For individual i in school j, (4)

Likewise, the cluster means of stress and economic status were estimated by coding them as continuous variables and running a two-level intercept-only mixed-effects regression similar to Eq 4 but with an identity link instead of logit. The cluster means of stress and economic status were standardized to have a standard deviation of 1.

Each crisis variable was allowed a random slope, which is represented by the random effect u1j in Eq 3. Estimation was implemented with the “brms” package, a convenient R interface to Stan [63, 64]. Convergence was not an issue, with all R-hat values well under 1.05. Weakly regularizing priors were used for all regression parameters.

Fig 5 shows the predicted probabilities for each crisis-stress and crisis-economic status interaction. There is little difference between Figs 2 and 5, indicating that the unexpected interaction effects seen in the national population also hold within local groupings. Indeed, the regression coefficient of the interaction term involving school mean stress or school mean economic status (analogous to β11 in Eq 3), as well as the corresponding main effects (analogous to β6 in Eq 3), were close to zero in all four models. The full results of the multilevel models are shown in S1 Code.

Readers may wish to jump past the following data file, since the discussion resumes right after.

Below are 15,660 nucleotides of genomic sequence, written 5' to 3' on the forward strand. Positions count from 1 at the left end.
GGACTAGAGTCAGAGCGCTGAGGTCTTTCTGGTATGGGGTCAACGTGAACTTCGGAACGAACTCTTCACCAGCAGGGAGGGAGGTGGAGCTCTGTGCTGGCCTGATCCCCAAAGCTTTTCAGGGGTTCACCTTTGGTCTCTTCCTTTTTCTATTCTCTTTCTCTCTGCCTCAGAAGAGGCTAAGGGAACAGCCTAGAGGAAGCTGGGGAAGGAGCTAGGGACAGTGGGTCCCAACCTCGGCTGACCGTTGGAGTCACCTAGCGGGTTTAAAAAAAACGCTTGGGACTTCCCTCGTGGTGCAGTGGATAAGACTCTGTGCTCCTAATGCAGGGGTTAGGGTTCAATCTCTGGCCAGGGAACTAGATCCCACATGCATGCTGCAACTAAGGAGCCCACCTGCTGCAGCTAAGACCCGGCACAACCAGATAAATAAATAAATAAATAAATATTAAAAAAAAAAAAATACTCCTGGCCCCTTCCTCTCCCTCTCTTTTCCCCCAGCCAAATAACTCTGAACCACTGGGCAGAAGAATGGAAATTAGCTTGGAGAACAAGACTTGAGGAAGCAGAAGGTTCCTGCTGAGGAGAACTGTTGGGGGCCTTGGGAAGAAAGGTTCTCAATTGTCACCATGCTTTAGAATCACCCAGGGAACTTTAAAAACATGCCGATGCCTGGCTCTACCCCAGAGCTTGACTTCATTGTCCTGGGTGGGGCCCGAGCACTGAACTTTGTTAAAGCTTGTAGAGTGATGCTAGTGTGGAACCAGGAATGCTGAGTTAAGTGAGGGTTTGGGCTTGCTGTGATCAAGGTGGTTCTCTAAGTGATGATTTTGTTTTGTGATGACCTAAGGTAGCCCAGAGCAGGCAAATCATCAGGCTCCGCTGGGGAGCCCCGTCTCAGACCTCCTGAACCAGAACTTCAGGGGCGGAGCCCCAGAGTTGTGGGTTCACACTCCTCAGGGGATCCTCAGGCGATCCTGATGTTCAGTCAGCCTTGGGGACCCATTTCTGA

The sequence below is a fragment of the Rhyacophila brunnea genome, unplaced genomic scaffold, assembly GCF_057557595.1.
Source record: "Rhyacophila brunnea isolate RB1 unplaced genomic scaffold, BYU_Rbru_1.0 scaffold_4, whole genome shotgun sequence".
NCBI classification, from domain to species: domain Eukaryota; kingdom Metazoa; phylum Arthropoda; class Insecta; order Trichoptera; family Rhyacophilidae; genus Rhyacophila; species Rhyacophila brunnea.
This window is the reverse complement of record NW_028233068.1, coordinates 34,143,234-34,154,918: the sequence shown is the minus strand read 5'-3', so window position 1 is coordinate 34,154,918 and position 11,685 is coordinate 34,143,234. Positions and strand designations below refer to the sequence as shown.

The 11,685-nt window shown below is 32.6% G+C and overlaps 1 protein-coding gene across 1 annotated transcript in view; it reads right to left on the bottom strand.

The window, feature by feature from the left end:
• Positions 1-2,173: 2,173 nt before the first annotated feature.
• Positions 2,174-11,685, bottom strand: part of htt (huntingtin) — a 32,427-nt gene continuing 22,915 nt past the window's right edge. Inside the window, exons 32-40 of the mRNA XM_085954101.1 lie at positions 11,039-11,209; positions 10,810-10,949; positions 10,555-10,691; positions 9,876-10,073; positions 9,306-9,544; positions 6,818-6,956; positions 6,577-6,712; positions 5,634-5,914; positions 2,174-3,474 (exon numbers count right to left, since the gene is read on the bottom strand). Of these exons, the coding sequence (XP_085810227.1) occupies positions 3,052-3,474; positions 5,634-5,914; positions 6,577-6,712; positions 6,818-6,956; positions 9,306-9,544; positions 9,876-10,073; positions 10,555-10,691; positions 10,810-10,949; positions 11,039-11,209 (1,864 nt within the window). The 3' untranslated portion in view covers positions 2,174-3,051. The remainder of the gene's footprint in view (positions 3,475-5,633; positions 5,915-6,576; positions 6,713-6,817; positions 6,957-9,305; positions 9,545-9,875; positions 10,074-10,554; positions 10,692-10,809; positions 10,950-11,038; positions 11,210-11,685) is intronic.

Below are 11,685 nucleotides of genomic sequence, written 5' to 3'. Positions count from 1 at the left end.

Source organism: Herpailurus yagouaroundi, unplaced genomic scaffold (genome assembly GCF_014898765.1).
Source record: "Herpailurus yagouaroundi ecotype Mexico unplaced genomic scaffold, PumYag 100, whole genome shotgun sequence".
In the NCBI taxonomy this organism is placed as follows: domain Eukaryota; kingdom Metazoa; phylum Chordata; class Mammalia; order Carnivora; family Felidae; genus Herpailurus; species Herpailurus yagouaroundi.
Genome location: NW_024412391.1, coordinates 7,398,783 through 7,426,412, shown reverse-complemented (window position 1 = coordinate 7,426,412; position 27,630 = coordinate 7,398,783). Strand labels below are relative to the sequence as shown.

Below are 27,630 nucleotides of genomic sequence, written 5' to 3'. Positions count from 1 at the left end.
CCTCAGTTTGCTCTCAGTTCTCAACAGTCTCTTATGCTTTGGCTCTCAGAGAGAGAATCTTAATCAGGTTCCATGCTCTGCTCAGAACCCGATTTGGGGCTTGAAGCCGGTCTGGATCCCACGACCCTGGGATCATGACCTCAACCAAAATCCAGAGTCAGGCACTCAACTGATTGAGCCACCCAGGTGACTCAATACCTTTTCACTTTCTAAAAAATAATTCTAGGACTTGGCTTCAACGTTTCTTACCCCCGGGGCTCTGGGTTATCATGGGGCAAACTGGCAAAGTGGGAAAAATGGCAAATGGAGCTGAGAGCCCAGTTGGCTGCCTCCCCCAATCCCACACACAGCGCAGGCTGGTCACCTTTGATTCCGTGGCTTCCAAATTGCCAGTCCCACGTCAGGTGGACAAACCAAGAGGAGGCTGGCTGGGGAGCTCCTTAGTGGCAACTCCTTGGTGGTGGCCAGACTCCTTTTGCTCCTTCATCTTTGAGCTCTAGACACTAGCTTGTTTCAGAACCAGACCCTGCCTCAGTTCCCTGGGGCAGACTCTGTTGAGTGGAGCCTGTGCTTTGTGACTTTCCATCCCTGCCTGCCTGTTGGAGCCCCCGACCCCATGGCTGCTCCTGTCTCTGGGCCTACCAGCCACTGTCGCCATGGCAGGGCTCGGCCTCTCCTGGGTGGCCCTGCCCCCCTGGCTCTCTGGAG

Fig 5. Predicted probability by each category of stress and economic status, multilevel models.

All covariates not involved in the interaction terms were set to zero or the reference category. Random effects were set to zero. Error bars indicate 90% credible intervals.